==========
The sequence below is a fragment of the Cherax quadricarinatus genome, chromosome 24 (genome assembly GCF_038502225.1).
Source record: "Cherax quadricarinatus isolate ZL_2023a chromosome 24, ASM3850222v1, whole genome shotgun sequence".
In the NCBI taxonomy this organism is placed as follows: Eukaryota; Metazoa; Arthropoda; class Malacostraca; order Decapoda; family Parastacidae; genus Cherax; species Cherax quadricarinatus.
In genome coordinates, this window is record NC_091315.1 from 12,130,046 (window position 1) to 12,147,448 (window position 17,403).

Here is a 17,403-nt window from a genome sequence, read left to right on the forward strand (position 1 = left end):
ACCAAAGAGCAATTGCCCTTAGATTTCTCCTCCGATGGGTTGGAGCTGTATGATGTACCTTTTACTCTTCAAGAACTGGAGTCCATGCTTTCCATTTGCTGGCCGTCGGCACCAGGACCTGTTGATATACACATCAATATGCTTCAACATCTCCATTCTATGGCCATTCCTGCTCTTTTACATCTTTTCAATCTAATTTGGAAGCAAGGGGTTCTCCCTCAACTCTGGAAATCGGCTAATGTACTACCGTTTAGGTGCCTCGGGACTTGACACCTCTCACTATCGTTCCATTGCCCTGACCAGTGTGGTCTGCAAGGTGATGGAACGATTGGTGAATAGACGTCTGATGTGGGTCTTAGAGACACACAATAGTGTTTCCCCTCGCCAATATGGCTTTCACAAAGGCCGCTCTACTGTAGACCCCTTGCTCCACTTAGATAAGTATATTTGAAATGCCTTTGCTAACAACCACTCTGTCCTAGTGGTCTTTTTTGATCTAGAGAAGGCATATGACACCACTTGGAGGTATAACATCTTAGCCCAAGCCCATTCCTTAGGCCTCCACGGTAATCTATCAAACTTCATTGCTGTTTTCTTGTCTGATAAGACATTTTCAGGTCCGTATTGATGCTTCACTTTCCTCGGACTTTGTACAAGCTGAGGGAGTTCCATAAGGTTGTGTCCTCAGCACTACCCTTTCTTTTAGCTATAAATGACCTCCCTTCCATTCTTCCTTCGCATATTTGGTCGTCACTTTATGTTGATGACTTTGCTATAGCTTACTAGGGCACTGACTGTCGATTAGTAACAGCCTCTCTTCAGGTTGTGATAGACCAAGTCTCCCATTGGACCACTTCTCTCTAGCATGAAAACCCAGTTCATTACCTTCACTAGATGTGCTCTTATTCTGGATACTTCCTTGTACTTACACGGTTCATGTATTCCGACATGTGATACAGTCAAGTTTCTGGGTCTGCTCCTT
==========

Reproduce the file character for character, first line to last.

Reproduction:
The sequence below is a fragment of the Cherax quadricarinatus genome, chromosome 24 (genome assembly GCF_038502225.1).
Source record: "Cherax quadricarinatus isolate ZL_2023a chromosome 24, ASM3850222v1, whole genome shotgun sequence".
In the NCBI taxonomy this organism is placed as follows: Eukaryota; Metazoa; Arthropoda; class Malacostraca; order Decapoda; family Parastacidae; genus Cherax; species Cherax quadricarinatus.
In genome coordinates, this window is record NC_091315.1 from 12,130,046 (window position 1) to 12,147,448 (window position 17,403).

Here is a 17,403-nt window from a genome sequence, read left to right on the forward strand (position 1 = left end):
ACCAAAGAGCAATTGCCCTTAGATTTCTCCTCCGATGGGTTGGAGCTGTATGATGTACCTTTTACTCTTCAAGAACTGGAGTCCATGCTTTCCATTTGCTGGCCGTCGGCACCAGGACCTGTTGATATACACATCAATATGCTTCAACATCTCCATTCTATGGCCATTCCTGCTCTTTTACATCTTTTCAATCTAATTTGGAAGCAAGGGGTTCTCCCTCAACTCTGGAAATCGGCTAATGTACTACCGTTTAGGTGCCTCGGGACTTGACACCTCTCACTATCGTTCCATTGCCCTGACCAGTGTGGTCTGCAAGGTGATGGAACGATTGGTGAATAGACGTCTGATGTGGGTCTTAGAGACACACAATAGTGTTTCCCCTCGCCAATATGGCTTTCACAAAGGCCGCTCTACTGTAGACCCCTTGCTCCACTTAGATAAGTATATTTGAAATGCCTTTGCTAACAACCACTCTGTCCTAGTGGTCTTTTTTGATCTAGAGAAGGCATATGACACCACTTGGAGGTATAACATCTTAGCCCAAGCCCATTCCTTAGGCCTCCACGGTAATCTATCAAACTTCATTGCTGTTTTCTTGTCTGATAAGACATTTTCAGGTCCGTATTGATGCTTCACTTTCCTCGGACTTTGTACAAGCTGAGGGAGTTCCATAAGGTTGTGTCCTCAGCACTACCCTTTCTTTTAGCTATAAATGACCTCCCTTCCATTCTTCCTTCGCATATTTGGTCGTCACTTTATGTTGATGACTTTGCTATAGCTTACTAGGGCACTGACTGTCGATTAGTAACAGCCTCTCTTCAGGTTGTGATAGACCAAGTCTCCCATTGGACCACTTCTCTCTAGCATGAAAACCCAGTTCATTACCTTCACTAGATGTGCTCTTATTCTGGATACTTCCTTGTACTTACACGGTTCATGTATTCCGACATGTGATACAGTCAAGTTTCTGGGTCTGCTCCTT